But, consoles are better or at least less bad, for the environment that gaming PCs. The number of PC gamers outweighs the number of console gamers and a decent gaming set up uses ten times the kWh.  Maybe we should give up the idea that the PC “Master race” are basement dwelling nerds with poor hygiene who hate women and instead, re-imagine them as basement dwelling nerd with poor hygiene who hate women AND elephants.

The production of discs and cases, as well as their distribution, has left a substantial footprint on Mother Nature’s beautiful face

All this only takes into account the environmental cost of playing games. Acquiring games has its own impact.  The production of discs and cases, as well as their distribution, has left a substantial footprint on Mother Nature’s beautiful face and according to a relatively interesting paper in fantastically boring sounding Journal of Industrial Ecology from 2014, downloads were only marginally better than physical copies.

If the file size of a game surpassed 8.8GB, downloading would leave a larger environmental roundhouse to Gaia’s chops than its physical copies. Fallout 4, by example, is around 40GB. But, if you read the paper thoroughly you will have noticed a vital piece of information I have missed out. Well done you.

For those of you too lazy to read a lengthy academic paper filled with statistics, tables and almost self-indulgent discussion on download speeds, the study in question was done using a PS3, nearly four years ago. This means it doesn’t take into account later generation consoles ability download while in low watt using rest mode or the fact that internet speeds have gotten so much better thus reducing the time needed to download a game.

Add to that that fact that digital downloads don’t produce physical waste. Old games, boxes and consoles are made of broadly unrecyclable plastic and will eventually get binned. The second-hand market and nostalgia for retro-gaming will keep some percentage of games from the scrap pile but nowhere near enough.  For certain there is at least one copy of the game adaptation of Crouching Tiger, Hidden Dragon is in a bin someplace. It was properly rubbish.

Digital seems like the way to go it but we currently don’t have enough recent data to weigh up the costs and benefits and there are too many variables to make that claim for sure.

elephant
Every respawn is a peanut from an elephant’s mouth — or something like that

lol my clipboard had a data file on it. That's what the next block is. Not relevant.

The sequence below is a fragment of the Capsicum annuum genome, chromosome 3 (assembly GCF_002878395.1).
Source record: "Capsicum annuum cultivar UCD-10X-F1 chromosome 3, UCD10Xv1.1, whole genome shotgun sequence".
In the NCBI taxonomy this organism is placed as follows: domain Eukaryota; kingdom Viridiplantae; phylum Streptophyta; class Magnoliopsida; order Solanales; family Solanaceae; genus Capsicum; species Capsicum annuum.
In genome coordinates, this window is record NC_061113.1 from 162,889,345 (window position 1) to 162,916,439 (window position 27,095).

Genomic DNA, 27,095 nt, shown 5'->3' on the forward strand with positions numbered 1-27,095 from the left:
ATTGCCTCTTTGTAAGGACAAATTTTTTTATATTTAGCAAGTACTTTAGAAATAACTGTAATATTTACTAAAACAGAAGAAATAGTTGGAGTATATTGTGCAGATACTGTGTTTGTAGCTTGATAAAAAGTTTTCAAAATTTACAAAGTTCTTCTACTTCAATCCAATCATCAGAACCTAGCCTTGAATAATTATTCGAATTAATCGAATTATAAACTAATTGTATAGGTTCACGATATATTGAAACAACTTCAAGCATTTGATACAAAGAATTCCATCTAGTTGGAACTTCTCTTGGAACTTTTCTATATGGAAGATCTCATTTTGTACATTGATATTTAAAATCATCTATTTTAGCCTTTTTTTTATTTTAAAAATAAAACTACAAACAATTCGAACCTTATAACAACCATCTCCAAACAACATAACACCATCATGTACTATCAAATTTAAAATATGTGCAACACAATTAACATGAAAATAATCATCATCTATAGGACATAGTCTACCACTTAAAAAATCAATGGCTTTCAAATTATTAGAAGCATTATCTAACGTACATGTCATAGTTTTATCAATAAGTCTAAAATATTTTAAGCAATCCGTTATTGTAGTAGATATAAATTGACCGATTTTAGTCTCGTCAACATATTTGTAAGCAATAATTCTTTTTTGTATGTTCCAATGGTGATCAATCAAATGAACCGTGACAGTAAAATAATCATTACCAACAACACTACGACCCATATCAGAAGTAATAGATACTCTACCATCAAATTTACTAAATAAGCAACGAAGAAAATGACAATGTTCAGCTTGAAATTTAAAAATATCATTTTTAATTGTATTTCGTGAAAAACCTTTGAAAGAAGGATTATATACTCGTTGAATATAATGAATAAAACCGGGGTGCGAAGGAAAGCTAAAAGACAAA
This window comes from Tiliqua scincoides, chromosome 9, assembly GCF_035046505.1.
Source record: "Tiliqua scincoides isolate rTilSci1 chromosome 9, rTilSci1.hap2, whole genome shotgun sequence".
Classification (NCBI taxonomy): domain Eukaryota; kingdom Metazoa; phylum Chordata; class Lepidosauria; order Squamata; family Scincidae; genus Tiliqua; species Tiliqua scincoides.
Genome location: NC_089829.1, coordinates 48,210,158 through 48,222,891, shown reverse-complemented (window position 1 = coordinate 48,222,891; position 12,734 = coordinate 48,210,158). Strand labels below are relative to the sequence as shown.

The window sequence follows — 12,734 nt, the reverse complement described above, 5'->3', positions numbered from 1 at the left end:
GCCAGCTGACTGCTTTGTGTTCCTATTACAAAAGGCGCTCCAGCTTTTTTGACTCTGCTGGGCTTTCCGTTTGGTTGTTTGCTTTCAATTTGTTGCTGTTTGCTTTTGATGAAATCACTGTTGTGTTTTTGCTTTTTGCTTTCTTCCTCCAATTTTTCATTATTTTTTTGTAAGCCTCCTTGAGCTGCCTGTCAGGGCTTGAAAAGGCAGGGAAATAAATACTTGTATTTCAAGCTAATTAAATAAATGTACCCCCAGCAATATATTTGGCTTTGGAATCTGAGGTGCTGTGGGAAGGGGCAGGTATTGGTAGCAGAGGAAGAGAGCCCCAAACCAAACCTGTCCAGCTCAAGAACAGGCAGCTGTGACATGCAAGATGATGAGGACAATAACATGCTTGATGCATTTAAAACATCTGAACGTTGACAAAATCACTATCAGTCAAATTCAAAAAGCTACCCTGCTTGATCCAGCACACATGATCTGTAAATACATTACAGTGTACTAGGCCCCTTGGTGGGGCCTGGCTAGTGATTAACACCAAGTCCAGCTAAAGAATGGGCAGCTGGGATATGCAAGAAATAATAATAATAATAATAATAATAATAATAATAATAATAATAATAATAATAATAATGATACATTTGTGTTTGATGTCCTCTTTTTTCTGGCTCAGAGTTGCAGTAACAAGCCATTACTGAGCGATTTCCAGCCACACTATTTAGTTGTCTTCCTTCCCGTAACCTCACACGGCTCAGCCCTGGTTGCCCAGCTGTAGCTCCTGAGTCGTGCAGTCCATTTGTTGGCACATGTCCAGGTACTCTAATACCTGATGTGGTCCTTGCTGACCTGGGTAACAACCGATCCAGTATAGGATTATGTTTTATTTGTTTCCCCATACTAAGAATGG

Firstly, the time a console is active and its kWh is slightly different. Leaving your console to download a game overnight rather than while you’re watching Netflix or playing some other game may actually be less harmful than trying to do both at the same time, although leaving your console in rest mode perpetually is obviously worse than turning it off entirely.

Further, as the games industry continues to produce content free games – I’m looking at you Sea of Thieves and No Man’s Sky – constant downloads and updates may possibly have a larger impact than buying a physical copy of a game that requires no or very few updates.

Add to that the market’s love of Downloadable Content as a money spinner and the benefit of more powerful consoles with better internet speeds might become negligible.

No one is going to stop playing games. They’re just too fun and there is too much money to be made. And if we really believe in free speech, the proper free speech where you’re entitled to say any old bollocks that crosses your mind, then we must ask the question, do elephants deserve as much room as gas produced by gaming?  So what’s to be done about the environmental impact of gaming?

Obviously being environmentally savvy will help. Turn off consoles at the wall, switch to a green energy provider, don’t download free games you have no intention of playing or take up a hobby that has a smaller carbon footprint, like bird watching or competitive kickball or tire burning or any of that stuff you’re already bored of being lectured about.

Should you consider the environmental impact of your rig? Yes, yes you should

But you can also try out a little selfish altruism, be kind to yourself and incidentally help the environment. Try a faster internet provider to speed up downloads of games and anything else that you might be downloading in bulk – the quicker the download, the less chance of an embarrassed partner who feels rejected to catch you.

Consoles are getting more and more energy efficient — two years ago Sony released a version of the PS4 in Japan that uses 18-50% less energy depending what mode it is running. Find out if an upgrade would increase your efficiency and buy it. Keep your old consoles and games, rather than trade them in or scrap them. If you’re feeling particularly nice give them to an orphanage or a hospital or friendless nerd you know.

And if you’re too lazy to be environmentally friendly or are doing your best but still feel guilty, donate some money to a green charity. I read there aren’t as many elephants as there once was, help them.

19th April 2018